Nanotechnological tools for tissue engineering may help design advanced nanocomposite scaffolds that can better mimic the ECM and eventually assemble more complex and larger functional tissues.

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3-D biomimetic scaffolds support regeneration of complex tissues from stem cells

3-D biomimetic scaffolds support regeneration of complex tissues from stem cells | Tissue Engineering&Biomedical news | Scoop.it
Stem cells can be grown on biocompatible scaffolds to form complex tissues such as bone, cartilage, and muscle for repair and regeneration of damaged or diseased tissue.
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Cell scientists aim to rebuild hearts with reprogrammed tissue

Cell scientists aim to rebuild hearts with reprogrammed tissue | Tissue Engineering&Biomedical news | Scoop.it
Researchers in Oxford and California experiment with medical technology that could make transplants unnecessary

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Every two minutes someone in the UK has a heart attack. Every six minutes, someone dies from heart failure. During an attack, the heart remodels itself and dilates around the site of the injury to try to compensate, but these repairs are rarely effective. If the attack does not kill you, heart failure later frequently will.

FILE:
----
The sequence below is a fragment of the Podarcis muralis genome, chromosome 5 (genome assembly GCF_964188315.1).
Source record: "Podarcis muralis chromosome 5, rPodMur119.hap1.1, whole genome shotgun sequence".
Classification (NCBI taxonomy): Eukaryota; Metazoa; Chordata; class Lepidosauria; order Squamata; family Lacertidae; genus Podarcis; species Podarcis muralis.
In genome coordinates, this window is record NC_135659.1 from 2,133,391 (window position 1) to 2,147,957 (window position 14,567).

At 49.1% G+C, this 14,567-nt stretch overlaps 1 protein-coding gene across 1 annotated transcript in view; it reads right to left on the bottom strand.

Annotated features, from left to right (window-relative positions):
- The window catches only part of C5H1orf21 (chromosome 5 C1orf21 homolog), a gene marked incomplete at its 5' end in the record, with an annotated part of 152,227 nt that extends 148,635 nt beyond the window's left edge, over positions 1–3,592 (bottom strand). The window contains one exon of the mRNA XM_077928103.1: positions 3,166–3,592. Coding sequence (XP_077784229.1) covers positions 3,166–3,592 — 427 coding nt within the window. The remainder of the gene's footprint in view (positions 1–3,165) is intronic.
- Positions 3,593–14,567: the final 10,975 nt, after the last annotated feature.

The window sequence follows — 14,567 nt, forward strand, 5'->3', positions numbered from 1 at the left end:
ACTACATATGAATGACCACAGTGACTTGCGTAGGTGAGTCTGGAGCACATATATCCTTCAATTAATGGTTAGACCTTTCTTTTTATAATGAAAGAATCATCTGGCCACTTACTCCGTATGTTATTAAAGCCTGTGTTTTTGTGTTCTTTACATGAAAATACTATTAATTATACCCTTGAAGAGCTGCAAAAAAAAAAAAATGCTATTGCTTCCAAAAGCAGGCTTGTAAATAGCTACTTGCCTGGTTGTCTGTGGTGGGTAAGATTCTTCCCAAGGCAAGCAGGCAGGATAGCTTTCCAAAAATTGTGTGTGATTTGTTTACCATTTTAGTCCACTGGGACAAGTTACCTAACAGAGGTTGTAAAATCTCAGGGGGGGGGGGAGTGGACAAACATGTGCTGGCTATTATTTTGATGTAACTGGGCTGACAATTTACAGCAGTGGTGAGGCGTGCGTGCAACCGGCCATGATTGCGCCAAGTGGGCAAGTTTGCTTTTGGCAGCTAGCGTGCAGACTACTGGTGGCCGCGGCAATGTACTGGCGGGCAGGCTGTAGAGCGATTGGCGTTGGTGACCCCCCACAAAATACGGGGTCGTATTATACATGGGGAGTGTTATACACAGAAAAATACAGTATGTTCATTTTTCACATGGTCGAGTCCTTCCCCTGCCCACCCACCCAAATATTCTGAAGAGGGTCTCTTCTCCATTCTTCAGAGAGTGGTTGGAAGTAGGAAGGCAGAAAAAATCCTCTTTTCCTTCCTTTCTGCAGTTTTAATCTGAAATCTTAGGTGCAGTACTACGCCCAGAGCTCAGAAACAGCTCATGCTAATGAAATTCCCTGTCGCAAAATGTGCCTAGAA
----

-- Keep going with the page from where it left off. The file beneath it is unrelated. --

"No matter what other clinical interventions are available, heart transplantation is the only genuine cure for this," says Paul Riley, professor of regenerative medicine at Oxford University. "The problem is there is a dearth of heart donors."

Transplants have their own problems – successful operations require patients to remain on toxic, immune-suppressing drugs for life and their subsequent life expectancies are not usually longer than 20 years.

The solution, emerging from the laboratories of several groups of scientists around the world, is to work out how to rebuild damaged hearts. Their weapons of choice are reprogrammed stem cells.


Via Wildcat2030
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3-D biomimetic scaffolds support regeneration of complex tissues from stem cells